As the Guardian also explained yesterday, this was “not the only time the Prime Minister’s Office intervened to thwart attempts by Foreign Office officials to obtain a degree of protection for British citizens.” Minutes prepared for the Home Office Terrorism and Protection Unit after a meeting in April 2002 state that the US authorities “had been informed that the British government might begin making public requests for legal access to British men held at Guantánamo.” According to the minutes, “FCO had wanted to do this (and wanted to be seen to be doing it) but had been overruled by No. 10.”
The released documents also highlight the leading role played by Jack Straw, then the foreign secretary, in shaping the policies that led to the interrogations of British prisoners in U.S. custody in Afghanistan, prior to their transfer to Guantánamo. As the Guardian explained, in mid-January 2002, Straw sent a telegram to several British diplomatic missions around the world in which he “signaled his agreement” with the Guantánamo policy, “but made clear that he did not wish to see the British nationals moved from Afghanistan before they could be interrogated.” In the telegram, he wrote:
A specialist team is currently in Afghanistan seeking to interview any detainees with a UK connection to obtain information on their terrorist activities and connections. We therefore hope that all those detainees they wish to interview will remain in Afghanistan and will not be among the first groups to be transferred to Guantánamo. A week’s delay should suffice. UK nationals should be transferred as soon as possible thereafter.
One of these “detainees” was Shaker Aamer, the last British resident still held in Guantánamo, and as a court heard in December last year, leading to the launch of a Metropolitan Police investigation, Mr. Aamer has claimed that British agents were present in the room, in the U.S. prison at Kandahar airbase in Afghanistan, when he was subjected to abusive treatment by Americans.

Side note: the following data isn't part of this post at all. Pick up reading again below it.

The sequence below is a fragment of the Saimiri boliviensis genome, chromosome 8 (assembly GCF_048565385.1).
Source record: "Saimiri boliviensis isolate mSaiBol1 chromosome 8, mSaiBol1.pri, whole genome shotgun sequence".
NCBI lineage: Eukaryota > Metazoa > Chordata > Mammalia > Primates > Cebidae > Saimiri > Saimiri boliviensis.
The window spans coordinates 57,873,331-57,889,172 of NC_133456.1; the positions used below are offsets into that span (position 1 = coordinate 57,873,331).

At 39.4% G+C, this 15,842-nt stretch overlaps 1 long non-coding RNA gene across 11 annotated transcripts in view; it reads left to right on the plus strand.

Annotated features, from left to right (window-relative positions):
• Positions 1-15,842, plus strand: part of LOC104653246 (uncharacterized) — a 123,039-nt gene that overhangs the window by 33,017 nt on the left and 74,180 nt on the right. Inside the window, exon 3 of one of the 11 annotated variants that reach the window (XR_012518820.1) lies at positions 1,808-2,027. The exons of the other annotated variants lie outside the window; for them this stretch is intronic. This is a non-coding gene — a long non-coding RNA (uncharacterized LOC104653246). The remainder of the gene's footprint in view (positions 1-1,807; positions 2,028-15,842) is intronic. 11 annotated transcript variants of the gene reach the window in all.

Other interrogations revealed in the documents include those involving Omar Deghayes, seized from a house in Lahore in May 2002, who was treated disdainfully by the British agents who visited him, and an unidentified prisoner held in Kabul, under the heading, “Warriors 14/1,” about whom the agents involved noted only, “Interview conditions: cold beaten up.”
Extraordinarily, these documents are only the tip of a very murky iceberg, and it is unclear at present how many more will be publicly revealed. As has been previously reported, the government has identified up to 500,000 documents that may be relevant to the former prisoners’ claim for damages, and, according to the Guardian, “says it has deployed 60 lawyers to scrutinize them, a process that it suggests could take until the end of the decade.” In this first batch, “just 900 papers have been disclosed, and these have included batches of press cuttings and copies of government reports that were published several years ago,” but as they also include these damning insights into the activities of Tony Blair, Jack Straw and the agents who interrogated British prisoners in appalling conditions, it is surely inconceivable that the government will now be able to conduct a secret inquiry into British complicity in torture, and must, instead, order a full and open inquiry.
This could take place under the Inquiries Act of 2005, like the Baha Mousa inquiry (into the murder, in British custody, of a hotel clerk in Iraq), which, as Reprieve noted when David Cameron announced the torture inquiry two weeks ago, was held under the Act and has been “a model of an inquiry functioning efficiently, including the hearing of secret evidence,” and has also allowed for document classification review proceedings that “are sophisticated and rightly allow the judge to balance the need for national security against the need for transparency.”
The time for silence, and the time for secrecy are over. To clear the air, and to draw a line under this most lamentable period in our recent history, we need an inquiry presided over by someone who is able to “balance the need for national security against the need for transparency.” For too long now — and with baleful results — the need for national security has been allowed to override everything else, inflicting grave damage on our claims to be a civilized country, and leading to devastating effects for those caught up in a “War on Terror” with few checks and balances.
ANDY WORTHINGTON is a British journalist, the author of ‘The Guantánamo Files: The Stories of the 774 Detainees in America’s Illegal Prison’ (published by Pluto Press), and the co-director (with Polly Nash) of the new Guantánamo documentary, ‘Outside the Law: Stories from Guantánamo.’ Visit his website at: www.andyworthington.co.uk
He can be reached at: email@example.com